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Publisher’s Weekly Comics Week talks to DC honcho Paul Levitz about digital comics, and he demonstrates that he gets it where a lot of others don’t:

I don’t think if you create a comic flat for print that it’s likely to be the perfect thing for a digital world. I enjoy having The Complete New Yorker on my bookshelf in digital form, but I don’t look at it very often. I think in the end the great success is when you’re creating for the dynamic of the medium you’re in.

Maybe that’s why Zuda is the one webcomic distributed by a publisher that actually fits on my computer screen. However, I have to say that the idea of the limited-animation version of Watchmen fills me with horror. I have yet to see an animated comic that impressed me.

Although Levitz is right about fitting the comic to the medium, there’s nothing wrong with scanning in a vintage comic if the material merits it. I’m thinking of Tops in Pops, a 1964 story from Archie’s Mad House, now playing at I’m Learning to Share. It’s the tale of two deejays, one a swingin’ sixties guy and the other a determined square, locked in an escalating battle of publicity stunts, and the Archie tendency toward bad hipster talk actually kind of works in this one.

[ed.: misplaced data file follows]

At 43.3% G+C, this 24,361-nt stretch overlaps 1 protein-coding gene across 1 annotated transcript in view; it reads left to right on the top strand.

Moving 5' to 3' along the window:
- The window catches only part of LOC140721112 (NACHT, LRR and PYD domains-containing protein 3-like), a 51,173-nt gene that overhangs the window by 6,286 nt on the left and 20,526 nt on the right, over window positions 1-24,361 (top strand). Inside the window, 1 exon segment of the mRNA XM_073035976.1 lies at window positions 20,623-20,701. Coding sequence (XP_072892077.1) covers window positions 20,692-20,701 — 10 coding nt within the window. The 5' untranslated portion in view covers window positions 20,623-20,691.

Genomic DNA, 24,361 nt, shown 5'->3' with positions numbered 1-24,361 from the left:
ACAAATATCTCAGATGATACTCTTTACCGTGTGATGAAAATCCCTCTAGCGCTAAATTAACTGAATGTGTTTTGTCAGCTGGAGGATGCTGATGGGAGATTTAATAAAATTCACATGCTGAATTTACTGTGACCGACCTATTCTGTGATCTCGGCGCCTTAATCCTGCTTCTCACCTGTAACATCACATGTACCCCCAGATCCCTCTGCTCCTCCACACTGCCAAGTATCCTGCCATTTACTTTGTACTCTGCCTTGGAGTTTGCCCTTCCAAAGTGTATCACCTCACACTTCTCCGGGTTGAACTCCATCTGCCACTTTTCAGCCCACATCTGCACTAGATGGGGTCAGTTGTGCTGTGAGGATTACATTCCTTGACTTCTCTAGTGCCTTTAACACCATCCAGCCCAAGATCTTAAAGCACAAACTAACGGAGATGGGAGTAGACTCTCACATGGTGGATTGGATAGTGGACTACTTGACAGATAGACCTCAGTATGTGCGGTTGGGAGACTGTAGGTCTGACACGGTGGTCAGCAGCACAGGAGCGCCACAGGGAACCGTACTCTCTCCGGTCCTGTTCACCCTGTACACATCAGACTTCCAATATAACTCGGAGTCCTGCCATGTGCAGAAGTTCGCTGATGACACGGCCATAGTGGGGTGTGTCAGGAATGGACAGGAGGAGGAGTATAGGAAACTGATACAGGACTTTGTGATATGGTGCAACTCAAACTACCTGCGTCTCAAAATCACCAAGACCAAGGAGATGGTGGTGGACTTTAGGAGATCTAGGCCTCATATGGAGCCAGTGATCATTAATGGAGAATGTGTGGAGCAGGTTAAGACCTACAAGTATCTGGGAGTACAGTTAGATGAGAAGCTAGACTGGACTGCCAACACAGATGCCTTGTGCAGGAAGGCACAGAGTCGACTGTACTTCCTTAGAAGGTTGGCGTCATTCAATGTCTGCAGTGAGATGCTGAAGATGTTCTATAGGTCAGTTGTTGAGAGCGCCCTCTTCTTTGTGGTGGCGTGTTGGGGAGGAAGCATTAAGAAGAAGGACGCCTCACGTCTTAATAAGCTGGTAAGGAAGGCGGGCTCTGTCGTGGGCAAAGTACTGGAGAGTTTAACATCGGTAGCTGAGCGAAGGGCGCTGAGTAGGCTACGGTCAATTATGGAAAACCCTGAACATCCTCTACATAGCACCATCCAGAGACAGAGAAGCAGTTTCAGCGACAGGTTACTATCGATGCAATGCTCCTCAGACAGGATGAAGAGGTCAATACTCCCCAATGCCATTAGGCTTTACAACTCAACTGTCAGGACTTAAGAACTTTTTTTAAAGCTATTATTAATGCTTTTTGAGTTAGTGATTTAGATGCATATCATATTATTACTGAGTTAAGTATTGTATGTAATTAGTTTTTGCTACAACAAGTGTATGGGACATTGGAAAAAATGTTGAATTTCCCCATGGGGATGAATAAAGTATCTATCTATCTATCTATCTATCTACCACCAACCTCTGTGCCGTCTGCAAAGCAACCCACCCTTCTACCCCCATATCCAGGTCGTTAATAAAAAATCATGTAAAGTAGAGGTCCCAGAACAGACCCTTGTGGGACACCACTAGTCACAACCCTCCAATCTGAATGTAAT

Dan Hess has a new comic, Weesh, an all-ages strip about a licorice-eating bunny who grants wishes to the kids he live with. The humor is dry enough for adults to appreciate, especially the recently concluded arc about the little girl who brings her stuffed animals to life. Dan is the creator of Angel Moxie and Realms of Ishikaze, so his webcomic credentials are in good order.

How’s the new Wowio thing going? Lora Innes says in her blog that she has pulled The Dreamer from the service because when they started charging for downloads, the number of downloads dropped sharply. And, she adds enigmatically, “There are other changes which made me uncomfortable.” At Comics Worth Reading, Johanna Draper Carlson notes that Wowio refused to carry Serial, from Brain Scan Studios, due to content.

“Apple goes auntie over slasher comic” screams the headline from The Register. Translation: The Apple folks pulled the comic Murderdrome because, well, the title says it all. But:

Murderdrome was the first title to make use of Comic Reader software, which is basically a rendering engine for comic books that offers the more-obsessed reader the option of seeing the development process, sketches, and even an audio commentary. OK, make that truly obsessed. The idea was that multiple comics would be available using the engine.

There are several lessons to be drawn from this. One is that if you have a comic that is only available via a single platform, as Murderdrome is, you are putting your fate in someone else’s hands. The other is that the medium still does matter; as The Register points out, despite a vaguely worded ban on “objectionable” content, iTunes is still running South Park and “dodgy” movies. The curious can read the first chapter of Murderdrome here.


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